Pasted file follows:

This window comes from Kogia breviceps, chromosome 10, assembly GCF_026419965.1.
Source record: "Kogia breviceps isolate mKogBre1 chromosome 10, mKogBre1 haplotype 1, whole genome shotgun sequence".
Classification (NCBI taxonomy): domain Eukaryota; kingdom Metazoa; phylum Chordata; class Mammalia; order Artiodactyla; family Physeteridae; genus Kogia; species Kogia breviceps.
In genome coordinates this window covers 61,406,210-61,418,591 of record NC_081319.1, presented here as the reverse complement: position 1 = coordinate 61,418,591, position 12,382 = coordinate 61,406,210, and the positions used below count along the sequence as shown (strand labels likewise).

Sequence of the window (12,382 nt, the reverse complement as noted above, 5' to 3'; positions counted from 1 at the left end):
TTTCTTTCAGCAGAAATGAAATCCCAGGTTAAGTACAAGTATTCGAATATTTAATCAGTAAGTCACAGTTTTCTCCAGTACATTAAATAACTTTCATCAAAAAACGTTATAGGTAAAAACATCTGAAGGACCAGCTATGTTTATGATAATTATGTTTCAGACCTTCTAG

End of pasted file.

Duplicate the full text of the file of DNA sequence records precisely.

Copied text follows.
This window comes from Kogia breviceps, chromosome 10, assembly GCF_026419965.1.
Source record: "Kogia breviceps isolate mKogBre1 chromosome 10, mKogBre1 haplotype 1, whole genome shotgun sequence".
Classification (NCBI taxonomy): domain Eukaryota; kingdom Metazoa; phylum Chordata; class Mammalia; order Artiodactyla; family Physeteridae; genus Kogia; species Kogia breviceps.
In genome coordinates this window covers 61,406,210-61,418,591 of record NC_081319.1, presented here as the reverse complement: position 1 = coordinate 61,418,591, position 12,382 = coordinate 61,406,210, and the positions used below count along the sequence as shown (strand labels likewise).

Sequence of the window (12,382 nt, the reverse complement as noted above, 5' to 3'; positions counted from 1 at the left end):
TTTCTTTCAGCAGAAATGAAATCCCAGGTTAAGTACAAGTATTCGAATATTTAATCAGTAAGTCACAGTTTTCTCCAGTACATTAAATAACTTTCATCAAAAAACGTTATAGGTAAAAACATCTGAAGGACCAGCTATGTTTATGATAATTATGTTTCAGACCTTCTAG